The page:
|Title||Does riparian fencing protect stream water quality in cattle-grazed lands?|
|Publication Type||Journal Article|
|Year of Publication||2020|
|Authors||Grudzinski, B, Fritz, K, Dodds, WK|
|Pagination||121 - 135|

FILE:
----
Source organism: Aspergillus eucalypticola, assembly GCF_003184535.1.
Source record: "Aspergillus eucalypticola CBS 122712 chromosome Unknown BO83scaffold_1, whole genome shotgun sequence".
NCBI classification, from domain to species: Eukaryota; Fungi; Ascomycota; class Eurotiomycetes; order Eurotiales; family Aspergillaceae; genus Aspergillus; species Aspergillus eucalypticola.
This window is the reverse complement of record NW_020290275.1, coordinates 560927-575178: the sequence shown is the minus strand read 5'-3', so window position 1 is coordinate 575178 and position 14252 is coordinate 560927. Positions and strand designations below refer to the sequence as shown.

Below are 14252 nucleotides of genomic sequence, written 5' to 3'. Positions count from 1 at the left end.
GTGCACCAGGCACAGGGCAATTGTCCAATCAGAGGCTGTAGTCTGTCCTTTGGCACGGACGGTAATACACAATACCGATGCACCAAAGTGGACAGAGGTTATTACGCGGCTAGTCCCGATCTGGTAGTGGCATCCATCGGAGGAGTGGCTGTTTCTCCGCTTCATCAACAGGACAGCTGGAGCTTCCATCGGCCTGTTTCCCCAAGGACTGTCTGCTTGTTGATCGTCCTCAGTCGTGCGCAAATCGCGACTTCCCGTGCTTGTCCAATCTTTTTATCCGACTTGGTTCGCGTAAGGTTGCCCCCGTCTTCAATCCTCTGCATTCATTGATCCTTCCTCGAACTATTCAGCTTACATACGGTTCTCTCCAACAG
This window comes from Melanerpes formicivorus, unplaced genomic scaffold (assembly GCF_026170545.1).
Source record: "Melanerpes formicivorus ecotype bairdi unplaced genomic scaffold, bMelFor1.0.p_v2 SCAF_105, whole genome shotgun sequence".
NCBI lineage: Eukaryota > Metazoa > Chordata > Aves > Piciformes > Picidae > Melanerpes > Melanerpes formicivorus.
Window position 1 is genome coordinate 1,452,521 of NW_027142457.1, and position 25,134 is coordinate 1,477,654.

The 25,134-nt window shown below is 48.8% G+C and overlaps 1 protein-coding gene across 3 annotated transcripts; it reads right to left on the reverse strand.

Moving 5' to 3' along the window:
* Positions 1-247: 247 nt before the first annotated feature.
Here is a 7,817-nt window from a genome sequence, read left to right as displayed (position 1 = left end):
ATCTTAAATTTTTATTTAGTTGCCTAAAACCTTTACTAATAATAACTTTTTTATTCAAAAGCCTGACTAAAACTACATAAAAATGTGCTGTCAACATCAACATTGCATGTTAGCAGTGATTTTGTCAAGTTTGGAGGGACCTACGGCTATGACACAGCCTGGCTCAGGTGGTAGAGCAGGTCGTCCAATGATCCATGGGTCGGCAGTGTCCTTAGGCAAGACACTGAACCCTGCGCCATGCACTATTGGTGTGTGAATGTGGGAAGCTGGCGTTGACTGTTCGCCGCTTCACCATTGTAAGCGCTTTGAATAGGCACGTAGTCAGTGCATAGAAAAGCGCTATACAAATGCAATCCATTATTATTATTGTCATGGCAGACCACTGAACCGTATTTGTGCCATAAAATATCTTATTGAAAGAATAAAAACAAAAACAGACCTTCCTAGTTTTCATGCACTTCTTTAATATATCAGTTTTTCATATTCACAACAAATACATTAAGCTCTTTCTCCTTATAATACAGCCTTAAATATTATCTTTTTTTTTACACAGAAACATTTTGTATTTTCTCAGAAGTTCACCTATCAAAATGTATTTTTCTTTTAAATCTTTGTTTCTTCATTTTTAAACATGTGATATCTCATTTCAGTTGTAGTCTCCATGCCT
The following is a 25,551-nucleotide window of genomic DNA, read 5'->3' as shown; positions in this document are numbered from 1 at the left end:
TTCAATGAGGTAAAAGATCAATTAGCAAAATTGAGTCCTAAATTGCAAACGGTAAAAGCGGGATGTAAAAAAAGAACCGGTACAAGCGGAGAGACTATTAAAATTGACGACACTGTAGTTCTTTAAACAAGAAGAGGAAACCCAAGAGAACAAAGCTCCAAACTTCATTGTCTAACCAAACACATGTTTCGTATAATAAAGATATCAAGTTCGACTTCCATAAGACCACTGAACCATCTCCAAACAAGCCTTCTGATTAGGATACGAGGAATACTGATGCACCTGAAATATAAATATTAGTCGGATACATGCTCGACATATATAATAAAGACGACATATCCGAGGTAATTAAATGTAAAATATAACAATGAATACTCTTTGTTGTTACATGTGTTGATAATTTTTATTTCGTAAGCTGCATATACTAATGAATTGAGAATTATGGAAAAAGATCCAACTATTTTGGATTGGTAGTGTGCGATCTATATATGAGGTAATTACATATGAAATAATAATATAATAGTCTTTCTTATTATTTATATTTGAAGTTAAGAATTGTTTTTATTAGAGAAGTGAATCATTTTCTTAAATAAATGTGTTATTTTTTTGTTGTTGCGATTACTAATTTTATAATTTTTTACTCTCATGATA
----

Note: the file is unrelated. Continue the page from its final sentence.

Cattle degrade streams by increasing sediment, nutrient, and fecal bacteria levels. Riparian fencing is one best management practice that may protect water quality within many grazed lands. Here we surveyed the literature and summarized the responses of sediment, nutrient, and fecal indicator bacteria levels to riparian exclosure fencing in cattle-grazed lands. Overall, our review of relevant literature supports the role of riparian exclosure fencing in reducing the negative impact of cattle on water quality, particularly for sediment and fecal indicator bacteria in temperate forest and temperate grassland streams. Establishing buffer widths > 5–10 m appears to increase the likelihood of water quality improvements. Fencing may also be effective at reducing pollutant inputs during stormflows. Our survey also identified critical spatial and thematic gaps that future research programs should address. Despite cattle grazing being prevalent in 12 terrestrial biomes, our systematic search of the empirical literature identified 26 relevant studies across only three biomes. Regions with the greatest cattle populations remain largely unstudied. In addition, we identified inconsistencies in how studies reported information on regional factors, cattle management, and other metrics related to study results. We provide a list of standard parameters for future studies to consider reporting to improve cross-study comparisons of riparian fencing impacts. We also encourage future studies in semi-arid and tropical regions where cattle grazing is common.